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Source code storing along with debug information

1 reply [Last post]
Joined: 2003-06-19


I thought of a nice idea. Today, the javac allows the developer to specify what debuging information is stored in the result ".class" files - line info, variables, etc. Why not add an option to store the source code itself?

This would result in the following benefits:
1. 3rd party libraries and projects can be distributed with their source code automatically (if they wish) without requiring the user to download the source code or checking it out of an SCM.
2. IDEs won't have to synchronize the source code while debugging, which would result in simpler tools support.
3. Often when debugging complex and large systems with custom build processes, one can mistakenly debug a compiled class but attach it (via his/her IDE) to the wrong source code root (old version, etc). I know this happened to me on more than one occasion. Having the source code built into the classes would immediately indicate that something is not right and I'm not debugging the correct version of the class.
4. A nice feature would be to enable this via an annotation (although I'm not sure that's wise, since this takes away the control from the build process).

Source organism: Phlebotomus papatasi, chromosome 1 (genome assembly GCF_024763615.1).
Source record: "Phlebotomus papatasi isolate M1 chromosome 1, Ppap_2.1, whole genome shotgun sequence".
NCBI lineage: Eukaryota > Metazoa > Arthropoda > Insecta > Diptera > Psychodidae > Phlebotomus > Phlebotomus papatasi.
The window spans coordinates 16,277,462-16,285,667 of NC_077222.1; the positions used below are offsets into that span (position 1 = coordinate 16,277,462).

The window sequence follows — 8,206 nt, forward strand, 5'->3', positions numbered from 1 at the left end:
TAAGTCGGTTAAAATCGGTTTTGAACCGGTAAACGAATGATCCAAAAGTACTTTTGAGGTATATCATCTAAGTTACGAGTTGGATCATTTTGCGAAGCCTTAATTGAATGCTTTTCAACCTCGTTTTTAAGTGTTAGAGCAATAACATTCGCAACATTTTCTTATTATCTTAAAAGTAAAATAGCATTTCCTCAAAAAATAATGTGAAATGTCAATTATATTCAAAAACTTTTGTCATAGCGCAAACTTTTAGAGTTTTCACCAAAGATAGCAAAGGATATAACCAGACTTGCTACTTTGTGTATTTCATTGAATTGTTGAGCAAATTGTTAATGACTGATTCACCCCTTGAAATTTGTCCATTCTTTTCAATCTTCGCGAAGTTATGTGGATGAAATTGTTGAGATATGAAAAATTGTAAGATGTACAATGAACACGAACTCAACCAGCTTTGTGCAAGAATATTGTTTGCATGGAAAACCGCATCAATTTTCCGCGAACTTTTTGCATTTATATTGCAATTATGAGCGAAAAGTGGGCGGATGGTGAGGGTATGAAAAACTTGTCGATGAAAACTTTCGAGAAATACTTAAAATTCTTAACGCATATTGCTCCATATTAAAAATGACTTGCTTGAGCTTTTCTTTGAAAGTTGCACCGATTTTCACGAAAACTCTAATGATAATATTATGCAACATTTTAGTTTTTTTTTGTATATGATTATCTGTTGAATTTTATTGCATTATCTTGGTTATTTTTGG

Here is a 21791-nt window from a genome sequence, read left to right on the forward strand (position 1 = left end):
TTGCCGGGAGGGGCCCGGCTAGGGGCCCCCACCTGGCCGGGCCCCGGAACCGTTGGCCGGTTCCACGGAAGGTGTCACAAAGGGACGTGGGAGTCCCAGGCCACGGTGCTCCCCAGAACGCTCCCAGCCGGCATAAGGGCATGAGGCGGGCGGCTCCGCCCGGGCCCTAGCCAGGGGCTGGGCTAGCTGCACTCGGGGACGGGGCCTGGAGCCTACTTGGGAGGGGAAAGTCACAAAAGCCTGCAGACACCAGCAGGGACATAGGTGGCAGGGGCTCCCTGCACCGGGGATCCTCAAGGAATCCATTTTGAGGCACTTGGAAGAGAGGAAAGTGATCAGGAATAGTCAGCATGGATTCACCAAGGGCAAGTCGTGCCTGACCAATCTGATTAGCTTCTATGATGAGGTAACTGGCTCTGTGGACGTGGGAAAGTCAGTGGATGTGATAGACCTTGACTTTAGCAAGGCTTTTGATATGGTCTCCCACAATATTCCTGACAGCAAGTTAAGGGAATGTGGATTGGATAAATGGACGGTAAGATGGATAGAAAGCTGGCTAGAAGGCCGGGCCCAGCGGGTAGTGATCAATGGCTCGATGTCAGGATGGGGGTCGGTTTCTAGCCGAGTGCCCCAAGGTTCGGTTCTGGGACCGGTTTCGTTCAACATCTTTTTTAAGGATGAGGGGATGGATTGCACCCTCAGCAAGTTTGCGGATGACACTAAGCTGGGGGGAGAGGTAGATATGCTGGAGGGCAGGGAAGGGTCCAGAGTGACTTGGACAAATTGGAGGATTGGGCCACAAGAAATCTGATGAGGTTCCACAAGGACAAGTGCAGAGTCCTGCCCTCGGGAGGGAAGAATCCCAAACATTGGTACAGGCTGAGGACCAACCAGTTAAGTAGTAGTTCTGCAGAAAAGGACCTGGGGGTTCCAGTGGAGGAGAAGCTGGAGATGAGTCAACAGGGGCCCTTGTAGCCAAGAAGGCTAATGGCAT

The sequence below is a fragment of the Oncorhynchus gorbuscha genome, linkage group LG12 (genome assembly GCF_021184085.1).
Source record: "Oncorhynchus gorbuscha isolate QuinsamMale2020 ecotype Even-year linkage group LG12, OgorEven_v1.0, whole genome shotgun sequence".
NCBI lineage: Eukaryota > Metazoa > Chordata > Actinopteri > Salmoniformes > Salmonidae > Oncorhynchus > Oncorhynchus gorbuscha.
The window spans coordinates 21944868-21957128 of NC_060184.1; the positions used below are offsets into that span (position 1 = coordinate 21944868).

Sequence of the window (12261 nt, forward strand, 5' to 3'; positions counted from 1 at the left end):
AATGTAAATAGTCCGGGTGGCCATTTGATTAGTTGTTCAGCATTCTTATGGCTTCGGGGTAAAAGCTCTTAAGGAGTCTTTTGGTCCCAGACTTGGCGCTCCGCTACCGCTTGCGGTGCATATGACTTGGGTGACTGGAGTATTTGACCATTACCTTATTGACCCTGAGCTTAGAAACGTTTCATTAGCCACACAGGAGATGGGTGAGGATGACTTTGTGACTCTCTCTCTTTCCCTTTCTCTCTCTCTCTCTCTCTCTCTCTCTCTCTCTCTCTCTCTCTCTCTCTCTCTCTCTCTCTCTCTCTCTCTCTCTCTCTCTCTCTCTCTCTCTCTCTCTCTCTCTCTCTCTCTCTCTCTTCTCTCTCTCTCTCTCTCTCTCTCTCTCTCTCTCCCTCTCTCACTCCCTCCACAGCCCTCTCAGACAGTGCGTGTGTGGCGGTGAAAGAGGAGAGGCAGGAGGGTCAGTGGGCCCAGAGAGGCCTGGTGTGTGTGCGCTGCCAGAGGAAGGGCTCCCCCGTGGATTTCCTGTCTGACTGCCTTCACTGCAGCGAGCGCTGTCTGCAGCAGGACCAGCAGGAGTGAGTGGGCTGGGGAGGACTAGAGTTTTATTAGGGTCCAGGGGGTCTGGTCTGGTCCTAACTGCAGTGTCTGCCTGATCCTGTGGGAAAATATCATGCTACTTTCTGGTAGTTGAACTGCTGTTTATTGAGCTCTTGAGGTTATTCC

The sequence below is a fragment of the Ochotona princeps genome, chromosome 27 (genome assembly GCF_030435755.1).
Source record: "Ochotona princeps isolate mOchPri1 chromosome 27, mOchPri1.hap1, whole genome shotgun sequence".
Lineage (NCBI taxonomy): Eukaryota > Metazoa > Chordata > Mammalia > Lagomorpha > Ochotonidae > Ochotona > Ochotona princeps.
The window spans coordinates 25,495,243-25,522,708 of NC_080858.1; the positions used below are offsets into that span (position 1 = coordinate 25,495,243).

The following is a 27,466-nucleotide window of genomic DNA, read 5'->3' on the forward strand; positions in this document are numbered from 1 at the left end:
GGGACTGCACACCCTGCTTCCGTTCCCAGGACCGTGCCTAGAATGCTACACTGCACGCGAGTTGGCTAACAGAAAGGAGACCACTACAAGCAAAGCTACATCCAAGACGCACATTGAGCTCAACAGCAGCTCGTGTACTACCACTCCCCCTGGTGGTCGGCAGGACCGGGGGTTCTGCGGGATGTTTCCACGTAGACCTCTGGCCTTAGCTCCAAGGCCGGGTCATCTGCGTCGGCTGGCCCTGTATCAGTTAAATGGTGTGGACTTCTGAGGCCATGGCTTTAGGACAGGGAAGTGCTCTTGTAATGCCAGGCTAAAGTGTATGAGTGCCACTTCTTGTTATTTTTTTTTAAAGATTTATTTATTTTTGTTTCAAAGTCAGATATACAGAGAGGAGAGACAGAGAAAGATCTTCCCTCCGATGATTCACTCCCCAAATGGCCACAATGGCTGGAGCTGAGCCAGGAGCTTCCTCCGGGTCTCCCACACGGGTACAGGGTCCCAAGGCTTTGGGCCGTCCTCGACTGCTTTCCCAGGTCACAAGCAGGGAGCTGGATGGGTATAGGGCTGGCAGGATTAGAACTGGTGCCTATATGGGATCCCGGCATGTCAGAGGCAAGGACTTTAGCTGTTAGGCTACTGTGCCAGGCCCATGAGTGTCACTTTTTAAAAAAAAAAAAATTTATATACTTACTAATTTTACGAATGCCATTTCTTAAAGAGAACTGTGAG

1. Might considerably increase the size of resulting class files. Therefor distributions with debug source code might /should be distributed seperately, or with source code distributions.
2. Can't think of more cons - but I'm biased ;-)

What do you think?

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Joined: 2004-09-03

Many years ago I remember discussions about the same kind of thing for C and C++, storing the source in an Elf section of the .o file. At the time (this was well before open-source) the concerns about copyrights and trade secrets kind of ruled it out. C/C++ also has the nasty preprocessing issue, which source do you save etc.

It's an interesting idea, but sources can be zipped in with the class files now, so I'm not sure I see the big gain in having the source increase the size of the class file.

IDE's and debuggers have had this historic issue of making sure the source displayed is indeed the source that was compiled into the binary you were using. And this would help with that, but I'm not sure it's worth the cost.